Data and code for "Cover crop inclusion and residue retention improves soybean production and physiology in drought conditions"
CONTEXT: Soybean (Glycine max (L.) Merr.) planting has increased in central and western North Dakota despite frequent drought occurrences that limit productivity. Soybean plants need high photosynthetic and transpiration rates to be productive, but they also need high water use efficiency when water is limited. Retaining crop residues and including cover crops in crop rotations are management strategies that could improve soybean drought resilience in the northern Great Plains.
OBJECTIVE: We aimed to examine how a management practice that included cover crops and residue retention impacts agronomic, ecosystem water and carbon dioxide flux, and canopy-scale physiological attributes of soybeans in the northern Great Plains under drought conditions.
METHODS: We compared two soybean fields over two years with business-as-usual and aspirational management that included residue retention and cover crops during a drought year. This comparison was based on yield, aboveground biomass, Phenocam images, and fluxes from eddy covariance and ancillary measurements. These measurements were used to derive meteorological, physical, and physiological attributes with the ‘big leaf’ framework.
RESULTS: Soybean yields were 29% higher under drought conditions in the field managed in a system that included cover crops and residue retention. This yield increase was caused by extending the maturity phenophase by 5 days, increasing agronomic and intrinsic water use efficiency by 27% and 33%, respectively, increasing water uptake, and increasing the rubisco-limited photosynthetic capacity (Vcmax25) by 42%.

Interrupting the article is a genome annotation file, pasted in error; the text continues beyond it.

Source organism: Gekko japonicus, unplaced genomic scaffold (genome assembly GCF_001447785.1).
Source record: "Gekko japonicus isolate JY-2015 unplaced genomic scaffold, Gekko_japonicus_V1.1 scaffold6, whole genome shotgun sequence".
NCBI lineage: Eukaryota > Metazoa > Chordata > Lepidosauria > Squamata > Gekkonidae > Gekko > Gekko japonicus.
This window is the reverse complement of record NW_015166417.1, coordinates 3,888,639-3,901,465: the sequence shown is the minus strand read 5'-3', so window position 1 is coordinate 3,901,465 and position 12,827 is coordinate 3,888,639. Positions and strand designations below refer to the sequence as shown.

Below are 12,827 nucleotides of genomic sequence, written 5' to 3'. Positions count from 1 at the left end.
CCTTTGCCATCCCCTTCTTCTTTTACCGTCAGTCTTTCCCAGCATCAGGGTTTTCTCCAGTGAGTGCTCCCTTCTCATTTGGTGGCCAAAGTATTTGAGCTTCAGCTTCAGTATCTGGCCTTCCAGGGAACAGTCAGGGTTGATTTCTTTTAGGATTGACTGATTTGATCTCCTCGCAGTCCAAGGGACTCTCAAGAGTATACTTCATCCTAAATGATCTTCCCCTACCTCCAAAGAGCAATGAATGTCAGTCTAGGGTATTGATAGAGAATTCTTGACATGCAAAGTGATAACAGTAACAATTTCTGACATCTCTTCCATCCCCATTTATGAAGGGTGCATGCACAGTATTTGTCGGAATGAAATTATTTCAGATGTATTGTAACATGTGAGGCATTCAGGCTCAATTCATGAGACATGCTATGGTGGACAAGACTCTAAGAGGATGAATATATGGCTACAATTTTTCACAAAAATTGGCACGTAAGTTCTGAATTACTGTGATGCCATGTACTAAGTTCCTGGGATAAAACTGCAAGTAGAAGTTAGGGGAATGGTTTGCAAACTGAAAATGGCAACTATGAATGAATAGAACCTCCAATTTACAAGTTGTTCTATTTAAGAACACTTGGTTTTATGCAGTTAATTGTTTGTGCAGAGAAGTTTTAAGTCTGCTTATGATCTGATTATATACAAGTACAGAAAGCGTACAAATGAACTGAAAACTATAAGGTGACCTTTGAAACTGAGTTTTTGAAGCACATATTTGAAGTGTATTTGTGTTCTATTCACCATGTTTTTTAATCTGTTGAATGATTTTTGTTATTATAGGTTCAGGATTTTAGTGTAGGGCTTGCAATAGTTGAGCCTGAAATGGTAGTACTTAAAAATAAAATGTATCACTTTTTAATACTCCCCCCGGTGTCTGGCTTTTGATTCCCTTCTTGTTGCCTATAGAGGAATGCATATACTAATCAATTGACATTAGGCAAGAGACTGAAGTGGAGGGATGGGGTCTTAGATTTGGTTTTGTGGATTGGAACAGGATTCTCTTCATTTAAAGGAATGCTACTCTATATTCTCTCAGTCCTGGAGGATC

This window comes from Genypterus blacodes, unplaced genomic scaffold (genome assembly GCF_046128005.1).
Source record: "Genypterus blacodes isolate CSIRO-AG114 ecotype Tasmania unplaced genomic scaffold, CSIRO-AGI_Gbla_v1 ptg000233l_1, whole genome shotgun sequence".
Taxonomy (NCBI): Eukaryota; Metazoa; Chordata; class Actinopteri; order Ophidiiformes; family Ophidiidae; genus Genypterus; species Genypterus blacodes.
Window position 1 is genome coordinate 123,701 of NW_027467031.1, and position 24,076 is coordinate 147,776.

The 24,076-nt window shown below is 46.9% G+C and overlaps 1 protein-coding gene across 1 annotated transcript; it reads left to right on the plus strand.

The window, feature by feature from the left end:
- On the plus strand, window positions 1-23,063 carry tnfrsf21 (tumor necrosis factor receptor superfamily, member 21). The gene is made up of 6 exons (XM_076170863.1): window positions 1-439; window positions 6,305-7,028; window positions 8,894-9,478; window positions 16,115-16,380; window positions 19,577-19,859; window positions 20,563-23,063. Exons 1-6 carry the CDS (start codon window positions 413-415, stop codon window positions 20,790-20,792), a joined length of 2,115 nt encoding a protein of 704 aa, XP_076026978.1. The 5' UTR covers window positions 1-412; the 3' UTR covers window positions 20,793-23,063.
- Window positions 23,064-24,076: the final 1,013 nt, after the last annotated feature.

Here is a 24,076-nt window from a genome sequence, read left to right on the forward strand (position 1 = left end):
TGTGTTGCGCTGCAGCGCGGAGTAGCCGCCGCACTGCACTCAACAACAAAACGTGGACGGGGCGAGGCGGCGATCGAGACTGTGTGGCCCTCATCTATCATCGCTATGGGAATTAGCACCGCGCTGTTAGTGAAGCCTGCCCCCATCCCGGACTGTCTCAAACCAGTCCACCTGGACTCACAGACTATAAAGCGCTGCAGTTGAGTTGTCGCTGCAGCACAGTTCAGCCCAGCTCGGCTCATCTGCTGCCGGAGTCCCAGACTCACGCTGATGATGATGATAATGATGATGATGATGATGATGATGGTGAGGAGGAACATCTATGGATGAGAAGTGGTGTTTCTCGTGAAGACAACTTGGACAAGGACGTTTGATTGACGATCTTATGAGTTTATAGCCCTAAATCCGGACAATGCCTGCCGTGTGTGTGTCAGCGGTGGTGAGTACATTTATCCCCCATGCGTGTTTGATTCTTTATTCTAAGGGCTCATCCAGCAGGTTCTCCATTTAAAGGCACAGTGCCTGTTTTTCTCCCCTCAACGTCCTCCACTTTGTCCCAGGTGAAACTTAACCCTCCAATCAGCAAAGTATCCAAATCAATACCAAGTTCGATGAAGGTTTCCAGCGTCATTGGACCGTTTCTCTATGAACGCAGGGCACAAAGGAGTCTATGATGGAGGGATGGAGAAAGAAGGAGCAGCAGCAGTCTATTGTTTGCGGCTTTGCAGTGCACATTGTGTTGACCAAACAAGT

CONCLUSIONS: The inclusion of cover crops and residue retention into a cropping system improved soybean productivity because of differences in water use, phenology timing, and photosynthetic capacity.
IMPLICATIONS: These results suggest that farmers can improve soybean productivity and yield stability by incorporating cover crops and residue retention into their management practices because these practices allow soybean plants to shift to a more aggressive water uptake strategy.
Half_Hourly.csv: Half hour data from eddy covariance towers
Management.csv: data about field management
Phenocamdata.csv: The output of 1_phenocam.Rmd code
Predicted_Height_LAI.csv: The output of 3_Inferring_LAI_and_Height.Rmd
Vegetation.csv: biomass and yield data
1_phenocam.rmd: Code to download Phenocam data and identify phenophase transition dates.
2_Daily_CO2_Water_Fluxes.Rmd: Code to analyze daily carbon and water fluxes (Figure 1, 2 3 and Table 2).
3_Inferring_LAI_and_Height.Rmd: Code to calculate the predicted LAI and height for each day. The output is used in the big-leaf framework.
4_Big_Leaf.Rmd: Code for the big-leaf ecophysiology estimates (Figure 4, 5 and 6; Table 3 and 4).
4_Data_Dictionary_Variables: Code to identify the data dictionary variables.
|Release Date|| |
|Spatial / Geographical Coverage Area|| |
POINT (-100.95109 46.775423)
POINT (-100.9257 46.7614)
|Spatial / Geographical Coverage Location|| |
Mandan, North Dakota
|Temporal Coverage|| |
January 1, 2018 to December 31, 2022
|Contact Name|| |
|Public Access Level|| |
|Program Code|| |
005:040 - Department of Agriculture - National Research
|Bureau Code|| |
005:18 - Agricultural Research Service